**From GOVERNING's Outlook in the States and Localities 2010**

"Consolidate, consolidate, consolidate." If there was one overarching theme of the first day of Governing's Outlook on the States and Localities conference (being held this week here in Washington, D.C.), it was the idea that cities and counties must work together if they're going to survive the current economic downturn. Everyone who spoke agreed on one thing: The key to reducing costs is consolidation.

"Perhaps now more than ever, cities and counties have got to get together," said Memphis mayor A C Wharton, Jr.  "There's really no room for division between our cities and our counties, given what we're up against. We need to pursue with as much vigor as we can the functional consolidation of services."

But don't expect any full-out city-county mergers coming anytime soon (although that is something Wharton is pursuing for Memphis and Shelby County). Rather, look for more and more cooperation between cities and counties in information technology and procurement, as well as in providing services such as health care, education and public safety. "I think it's highly unlikely there will be more consolidations" of governments into a metropolitan city-county unit, said Don Borut, executive director of the National League of Cities. "People identify with the city where they live, and that's not going to change."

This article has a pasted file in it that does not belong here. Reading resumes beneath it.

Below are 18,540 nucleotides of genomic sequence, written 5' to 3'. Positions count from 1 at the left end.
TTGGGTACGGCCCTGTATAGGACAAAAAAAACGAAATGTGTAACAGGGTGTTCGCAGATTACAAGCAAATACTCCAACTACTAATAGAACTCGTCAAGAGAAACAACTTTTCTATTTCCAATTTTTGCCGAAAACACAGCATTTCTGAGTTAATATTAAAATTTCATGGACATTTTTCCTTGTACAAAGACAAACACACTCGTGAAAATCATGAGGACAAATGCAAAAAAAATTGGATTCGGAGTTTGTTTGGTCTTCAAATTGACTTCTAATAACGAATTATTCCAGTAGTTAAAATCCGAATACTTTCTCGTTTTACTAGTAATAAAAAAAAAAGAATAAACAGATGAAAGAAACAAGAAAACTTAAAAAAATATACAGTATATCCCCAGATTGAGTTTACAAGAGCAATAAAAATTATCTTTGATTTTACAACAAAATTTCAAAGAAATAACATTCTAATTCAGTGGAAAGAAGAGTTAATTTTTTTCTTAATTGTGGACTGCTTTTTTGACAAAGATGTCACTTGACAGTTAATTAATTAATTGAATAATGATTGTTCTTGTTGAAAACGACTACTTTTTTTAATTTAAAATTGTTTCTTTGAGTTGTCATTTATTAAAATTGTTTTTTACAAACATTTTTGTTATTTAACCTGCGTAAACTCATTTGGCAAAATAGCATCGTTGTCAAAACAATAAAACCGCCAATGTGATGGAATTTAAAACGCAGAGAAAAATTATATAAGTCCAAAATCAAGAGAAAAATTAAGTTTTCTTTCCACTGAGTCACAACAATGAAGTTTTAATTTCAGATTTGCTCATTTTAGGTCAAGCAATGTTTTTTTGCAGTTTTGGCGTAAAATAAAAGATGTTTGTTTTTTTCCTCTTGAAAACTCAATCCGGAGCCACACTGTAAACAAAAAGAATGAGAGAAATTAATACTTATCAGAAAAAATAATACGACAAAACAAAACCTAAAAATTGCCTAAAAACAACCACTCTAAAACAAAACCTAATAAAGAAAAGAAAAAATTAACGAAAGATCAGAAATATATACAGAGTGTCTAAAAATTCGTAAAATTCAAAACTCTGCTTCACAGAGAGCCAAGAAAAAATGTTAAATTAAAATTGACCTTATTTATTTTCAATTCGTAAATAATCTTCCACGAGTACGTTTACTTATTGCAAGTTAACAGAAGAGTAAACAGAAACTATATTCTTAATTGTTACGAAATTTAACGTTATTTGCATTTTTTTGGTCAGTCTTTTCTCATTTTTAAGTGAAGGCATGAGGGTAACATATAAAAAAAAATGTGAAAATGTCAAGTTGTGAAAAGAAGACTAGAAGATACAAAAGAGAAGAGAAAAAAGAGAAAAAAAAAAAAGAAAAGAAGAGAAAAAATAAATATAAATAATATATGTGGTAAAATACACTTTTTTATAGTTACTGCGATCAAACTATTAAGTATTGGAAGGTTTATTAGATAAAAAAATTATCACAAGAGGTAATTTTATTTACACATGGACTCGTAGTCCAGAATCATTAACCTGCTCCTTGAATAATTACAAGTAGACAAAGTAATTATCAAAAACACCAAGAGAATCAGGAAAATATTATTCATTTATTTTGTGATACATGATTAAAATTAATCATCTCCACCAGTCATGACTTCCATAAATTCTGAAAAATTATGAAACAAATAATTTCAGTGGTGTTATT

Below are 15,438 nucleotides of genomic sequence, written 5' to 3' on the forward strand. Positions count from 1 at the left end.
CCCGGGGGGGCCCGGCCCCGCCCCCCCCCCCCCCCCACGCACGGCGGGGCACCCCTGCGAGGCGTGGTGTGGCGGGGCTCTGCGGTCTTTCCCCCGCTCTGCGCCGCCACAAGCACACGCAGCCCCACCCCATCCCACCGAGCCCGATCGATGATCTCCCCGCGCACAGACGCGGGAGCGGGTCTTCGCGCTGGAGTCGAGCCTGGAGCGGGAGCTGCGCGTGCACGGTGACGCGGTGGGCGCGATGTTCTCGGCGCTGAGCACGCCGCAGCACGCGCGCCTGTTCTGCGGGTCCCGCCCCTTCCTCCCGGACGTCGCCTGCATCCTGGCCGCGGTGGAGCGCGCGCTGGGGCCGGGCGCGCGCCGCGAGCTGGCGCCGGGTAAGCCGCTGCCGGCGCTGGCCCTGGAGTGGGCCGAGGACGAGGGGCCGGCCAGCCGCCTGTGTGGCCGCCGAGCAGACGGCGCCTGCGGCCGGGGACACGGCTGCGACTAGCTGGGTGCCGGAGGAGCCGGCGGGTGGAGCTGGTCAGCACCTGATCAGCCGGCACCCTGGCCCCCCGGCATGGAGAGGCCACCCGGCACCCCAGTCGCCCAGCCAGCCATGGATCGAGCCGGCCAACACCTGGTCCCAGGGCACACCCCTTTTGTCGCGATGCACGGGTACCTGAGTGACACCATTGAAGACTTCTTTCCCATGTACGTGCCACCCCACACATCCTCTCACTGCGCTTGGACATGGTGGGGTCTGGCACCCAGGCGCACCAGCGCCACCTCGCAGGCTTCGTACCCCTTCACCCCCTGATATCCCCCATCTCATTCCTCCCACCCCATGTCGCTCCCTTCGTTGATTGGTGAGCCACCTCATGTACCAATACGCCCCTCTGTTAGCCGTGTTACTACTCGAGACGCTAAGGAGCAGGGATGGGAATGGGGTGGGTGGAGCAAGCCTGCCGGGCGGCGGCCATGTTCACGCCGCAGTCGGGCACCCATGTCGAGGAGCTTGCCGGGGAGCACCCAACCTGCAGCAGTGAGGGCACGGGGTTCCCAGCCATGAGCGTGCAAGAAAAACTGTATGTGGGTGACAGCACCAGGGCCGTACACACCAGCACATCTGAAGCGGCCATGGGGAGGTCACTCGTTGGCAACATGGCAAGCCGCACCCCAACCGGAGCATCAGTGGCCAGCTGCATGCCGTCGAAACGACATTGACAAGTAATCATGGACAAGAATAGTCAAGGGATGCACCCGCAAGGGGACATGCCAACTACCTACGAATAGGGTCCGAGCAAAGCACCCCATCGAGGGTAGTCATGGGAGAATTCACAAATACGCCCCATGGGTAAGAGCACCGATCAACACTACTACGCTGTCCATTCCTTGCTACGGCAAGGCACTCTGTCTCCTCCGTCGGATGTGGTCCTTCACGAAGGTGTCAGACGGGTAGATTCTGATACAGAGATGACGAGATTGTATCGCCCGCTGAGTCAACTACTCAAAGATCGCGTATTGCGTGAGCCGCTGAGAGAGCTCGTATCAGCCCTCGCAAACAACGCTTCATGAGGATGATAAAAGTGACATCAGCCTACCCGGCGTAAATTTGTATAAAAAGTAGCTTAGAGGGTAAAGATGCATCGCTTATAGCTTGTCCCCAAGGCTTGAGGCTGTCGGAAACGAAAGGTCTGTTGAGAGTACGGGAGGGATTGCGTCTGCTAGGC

Of course, what's driving this push for shared services is the current economic recession. And if anyone at the Governing conference has been hoping for good news on that front, they must have been roundly disappointed. The economy as a whole may have flattened out and may even be starting to recover, but for cities and counties, the worst is still to come. "It's fairly bleak," said Chris Hoene, research director for the National League of Cities. "We're really right now just heading into the eye of the storm."

Because city and county revenues lag the general economy by 18 months to two years, the revenue stream for governments is only going to get worse. "Over the next two to two-and-a-half years, we're going to see a significant decline in property tax revenues for cities ans counties," Hoene said.

To put this in context, Hoene pointed out that the recession in the early 1990s hit its low-point in 1991. Local government revenues, however, didn't bottom out until 1993. That's why, according to Hoene, cities are looking at a $50 billion - $85 billion budget gap for 2010-2012.

As cities and counties struggle with epic deficits like that, the functional consolidation of services is increasingly going to become a necessity.